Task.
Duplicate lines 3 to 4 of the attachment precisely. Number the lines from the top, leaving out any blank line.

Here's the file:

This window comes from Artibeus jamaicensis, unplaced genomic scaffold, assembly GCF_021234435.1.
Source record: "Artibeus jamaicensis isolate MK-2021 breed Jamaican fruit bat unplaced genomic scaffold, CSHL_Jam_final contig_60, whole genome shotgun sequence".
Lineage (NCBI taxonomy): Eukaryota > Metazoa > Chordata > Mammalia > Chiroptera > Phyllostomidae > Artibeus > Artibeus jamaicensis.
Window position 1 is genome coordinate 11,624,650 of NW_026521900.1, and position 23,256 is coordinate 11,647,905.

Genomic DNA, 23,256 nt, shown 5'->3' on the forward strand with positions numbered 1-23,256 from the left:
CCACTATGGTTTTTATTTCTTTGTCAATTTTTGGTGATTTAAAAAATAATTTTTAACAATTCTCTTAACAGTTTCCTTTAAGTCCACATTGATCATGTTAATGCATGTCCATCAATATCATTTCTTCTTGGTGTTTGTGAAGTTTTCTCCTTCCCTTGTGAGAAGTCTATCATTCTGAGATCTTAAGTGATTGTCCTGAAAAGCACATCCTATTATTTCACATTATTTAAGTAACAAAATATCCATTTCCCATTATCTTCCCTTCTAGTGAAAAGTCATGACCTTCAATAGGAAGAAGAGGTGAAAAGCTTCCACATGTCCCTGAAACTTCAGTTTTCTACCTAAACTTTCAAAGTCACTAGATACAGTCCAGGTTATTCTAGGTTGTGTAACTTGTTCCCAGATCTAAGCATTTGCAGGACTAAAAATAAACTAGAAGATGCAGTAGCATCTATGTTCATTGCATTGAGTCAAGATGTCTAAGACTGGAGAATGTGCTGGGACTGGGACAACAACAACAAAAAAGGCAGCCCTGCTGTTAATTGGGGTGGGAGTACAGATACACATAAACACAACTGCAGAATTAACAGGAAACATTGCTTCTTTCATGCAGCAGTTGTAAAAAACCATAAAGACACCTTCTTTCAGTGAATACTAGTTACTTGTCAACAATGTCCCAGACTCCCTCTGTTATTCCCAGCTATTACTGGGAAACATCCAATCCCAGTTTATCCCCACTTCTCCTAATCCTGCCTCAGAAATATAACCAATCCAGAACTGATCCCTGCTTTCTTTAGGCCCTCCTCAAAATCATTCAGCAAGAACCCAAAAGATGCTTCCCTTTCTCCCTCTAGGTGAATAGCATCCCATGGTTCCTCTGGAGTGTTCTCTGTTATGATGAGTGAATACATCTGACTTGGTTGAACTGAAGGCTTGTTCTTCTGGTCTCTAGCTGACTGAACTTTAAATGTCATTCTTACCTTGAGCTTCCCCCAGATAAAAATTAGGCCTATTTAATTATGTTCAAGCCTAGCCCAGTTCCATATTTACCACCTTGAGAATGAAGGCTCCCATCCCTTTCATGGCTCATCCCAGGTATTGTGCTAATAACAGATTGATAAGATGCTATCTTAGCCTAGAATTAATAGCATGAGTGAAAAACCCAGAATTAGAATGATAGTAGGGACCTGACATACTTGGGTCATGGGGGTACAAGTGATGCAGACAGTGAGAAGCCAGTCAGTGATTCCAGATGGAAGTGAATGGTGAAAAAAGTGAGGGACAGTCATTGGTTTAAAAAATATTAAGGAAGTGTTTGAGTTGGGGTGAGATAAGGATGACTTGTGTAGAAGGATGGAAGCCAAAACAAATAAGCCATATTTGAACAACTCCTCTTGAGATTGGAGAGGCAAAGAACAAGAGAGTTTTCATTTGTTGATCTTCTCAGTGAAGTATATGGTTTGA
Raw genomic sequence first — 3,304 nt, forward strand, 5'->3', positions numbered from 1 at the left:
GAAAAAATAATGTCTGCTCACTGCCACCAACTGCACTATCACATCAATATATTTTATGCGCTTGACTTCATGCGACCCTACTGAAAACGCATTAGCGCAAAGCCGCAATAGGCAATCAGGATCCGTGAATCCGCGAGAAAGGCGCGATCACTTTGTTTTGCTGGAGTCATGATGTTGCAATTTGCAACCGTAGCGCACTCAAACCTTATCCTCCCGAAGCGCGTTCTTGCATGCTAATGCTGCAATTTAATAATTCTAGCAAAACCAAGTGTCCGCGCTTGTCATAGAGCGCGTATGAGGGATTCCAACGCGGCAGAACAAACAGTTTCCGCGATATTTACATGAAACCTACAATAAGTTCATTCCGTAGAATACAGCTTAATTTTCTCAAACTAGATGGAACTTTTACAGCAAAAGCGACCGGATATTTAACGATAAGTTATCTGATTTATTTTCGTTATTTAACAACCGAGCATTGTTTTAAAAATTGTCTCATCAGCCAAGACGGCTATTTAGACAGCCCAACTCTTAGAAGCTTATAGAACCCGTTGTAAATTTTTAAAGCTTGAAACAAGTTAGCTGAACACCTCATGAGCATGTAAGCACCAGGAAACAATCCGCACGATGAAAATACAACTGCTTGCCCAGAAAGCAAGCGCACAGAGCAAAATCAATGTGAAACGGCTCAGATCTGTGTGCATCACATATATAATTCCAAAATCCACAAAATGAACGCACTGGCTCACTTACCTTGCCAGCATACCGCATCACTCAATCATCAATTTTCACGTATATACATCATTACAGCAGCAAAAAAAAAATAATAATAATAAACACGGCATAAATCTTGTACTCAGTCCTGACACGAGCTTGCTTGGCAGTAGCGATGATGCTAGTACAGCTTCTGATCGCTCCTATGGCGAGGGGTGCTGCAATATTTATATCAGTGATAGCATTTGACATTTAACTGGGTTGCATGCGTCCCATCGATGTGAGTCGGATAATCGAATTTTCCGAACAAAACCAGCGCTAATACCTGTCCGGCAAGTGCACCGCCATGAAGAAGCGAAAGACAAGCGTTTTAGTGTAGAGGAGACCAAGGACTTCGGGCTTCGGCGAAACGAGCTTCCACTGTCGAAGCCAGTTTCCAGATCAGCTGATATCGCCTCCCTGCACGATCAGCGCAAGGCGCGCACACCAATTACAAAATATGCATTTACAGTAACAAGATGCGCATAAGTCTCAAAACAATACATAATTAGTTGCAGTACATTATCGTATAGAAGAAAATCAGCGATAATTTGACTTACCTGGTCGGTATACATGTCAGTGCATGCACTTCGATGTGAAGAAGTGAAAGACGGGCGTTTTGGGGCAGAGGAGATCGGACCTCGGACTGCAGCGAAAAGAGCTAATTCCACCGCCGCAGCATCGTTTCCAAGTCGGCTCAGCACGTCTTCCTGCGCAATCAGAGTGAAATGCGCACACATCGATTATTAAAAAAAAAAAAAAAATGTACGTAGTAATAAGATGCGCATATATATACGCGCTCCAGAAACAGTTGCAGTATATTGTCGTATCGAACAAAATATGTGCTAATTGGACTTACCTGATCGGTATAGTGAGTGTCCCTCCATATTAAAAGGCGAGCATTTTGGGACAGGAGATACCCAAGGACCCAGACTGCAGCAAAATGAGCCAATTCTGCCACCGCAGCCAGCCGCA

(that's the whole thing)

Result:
Lineage (NCBI taxonomy): Eukaryota > Metazoa > Chordata > Mammalia > Chiroptera > Phyllostomidae > Artibeus > Artibeus jamaicensis.
Window position 1 is genome coordinate 11,624,650 of NW_026521900.1, and position 23,256 is coordinate 11,647,905.